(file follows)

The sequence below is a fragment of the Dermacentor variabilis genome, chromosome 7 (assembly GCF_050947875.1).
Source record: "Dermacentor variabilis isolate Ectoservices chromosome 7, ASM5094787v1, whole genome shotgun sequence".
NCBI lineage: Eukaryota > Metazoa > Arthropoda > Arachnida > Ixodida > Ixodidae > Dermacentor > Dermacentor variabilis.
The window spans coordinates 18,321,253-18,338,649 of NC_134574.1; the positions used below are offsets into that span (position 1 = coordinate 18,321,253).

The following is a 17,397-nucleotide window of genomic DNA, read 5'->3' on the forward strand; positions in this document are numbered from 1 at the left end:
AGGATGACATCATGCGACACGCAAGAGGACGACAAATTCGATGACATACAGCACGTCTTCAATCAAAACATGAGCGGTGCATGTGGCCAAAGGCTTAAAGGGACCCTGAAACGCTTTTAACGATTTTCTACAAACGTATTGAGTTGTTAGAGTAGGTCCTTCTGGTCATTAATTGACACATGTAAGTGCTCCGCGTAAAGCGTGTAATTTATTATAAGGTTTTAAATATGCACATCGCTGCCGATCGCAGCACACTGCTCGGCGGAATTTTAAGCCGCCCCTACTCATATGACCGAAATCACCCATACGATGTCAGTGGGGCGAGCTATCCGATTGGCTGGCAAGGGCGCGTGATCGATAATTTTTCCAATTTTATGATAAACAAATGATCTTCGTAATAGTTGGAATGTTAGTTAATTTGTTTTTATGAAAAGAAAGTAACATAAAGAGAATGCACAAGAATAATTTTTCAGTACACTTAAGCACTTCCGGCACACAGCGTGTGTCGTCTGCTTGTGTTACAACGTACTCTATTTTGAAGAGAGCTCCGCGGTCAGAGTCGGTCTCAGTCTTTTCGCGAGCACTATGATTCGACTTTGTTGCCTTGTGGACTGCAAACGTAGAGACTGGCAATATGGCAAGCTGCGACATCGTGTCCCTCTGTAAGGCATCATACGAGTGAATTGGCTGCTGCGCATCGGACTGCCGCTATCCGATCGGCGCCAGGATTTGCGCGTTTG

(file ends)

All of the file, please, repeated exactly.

The sequence below is a fragment of the Dermacentor variabilis genome, chromosome 7 (assembly GCF_050947875.1).
Source record: "Dermacentor variabilis isolate Ectoservices chromosome 7, ASM5094787v1, whole genome shotgun sequence".
NCBI lineage: Eukaryota > Metazoa > Arthropoda > Arachnida > Ixodida > Ixodidae > Dermacentor > Dermacentor variabilis.
The window spans coordinates 18,321,253-18,338,649 of NC_134574.1; the positions used below are offsets into that span (position 1 = coordinate 18,321,253).

The following is a 17,397-nucleotide window of genomic DNA, read 5'->3' on the forward strand; positions in this document are numbered from 1 at the left end:
AGGATGACATCATGCGACACGCAAGAGGACGACAAATTCGATGACATACAGCACGTCTTCAATCAAAACATGAGCGGTGCATGTGGCCAAAGGCTTAAAGGGACCCTGAAACGCTTTTAACGATTTTCTACAAACGTATTGAGTTGTTAGAGTAGGTCCTTCTGGTCATTAATTGACACATGTAAGTGCTCCGCGTAAAGCGTGTAATTTATTATAAGGTTTTAAATATGCACATCGCTGCCGATCGCAGCACACTGCTCGGCGGAATTTTAAGCCGCCCCTACTCATATGACCGAAATCACCCATACGATGTCAGTGGGGCGAGCTATCCGATTGGCTGGCAAGGGCGCGTGATCGATAATTTTTCCAATTTTATGATAAACAAATGATCTTCGTAATAGTTGGAATGTTAGTTAATTTGTTTTTATGAAAAGAAAGTAACATAAAGAGAATGCACAAGAATAATTTTTCAGTACACTTAAGCACTTCCGGCACACAGCGTGTGTCGTCTGCTTGTGTTACAACGTACTCTATTTTGAAGAGAGCTCCGCGGTCAGAGTCGGTCTCAGTCTTTTCGCGAGCACTATGATTCGACTTTGTTGCCTTGTGGACTGCAAACGTAGAGACTGGCAATATGGCAAGCTGCGACATCGTGTCCCTCTGTAAGGCATCATACGAGTGAATTGGCTGCTGCGCATCGGACTGCCGCTATCCGATCGGCGCCAGGATTTGCGCGTTTG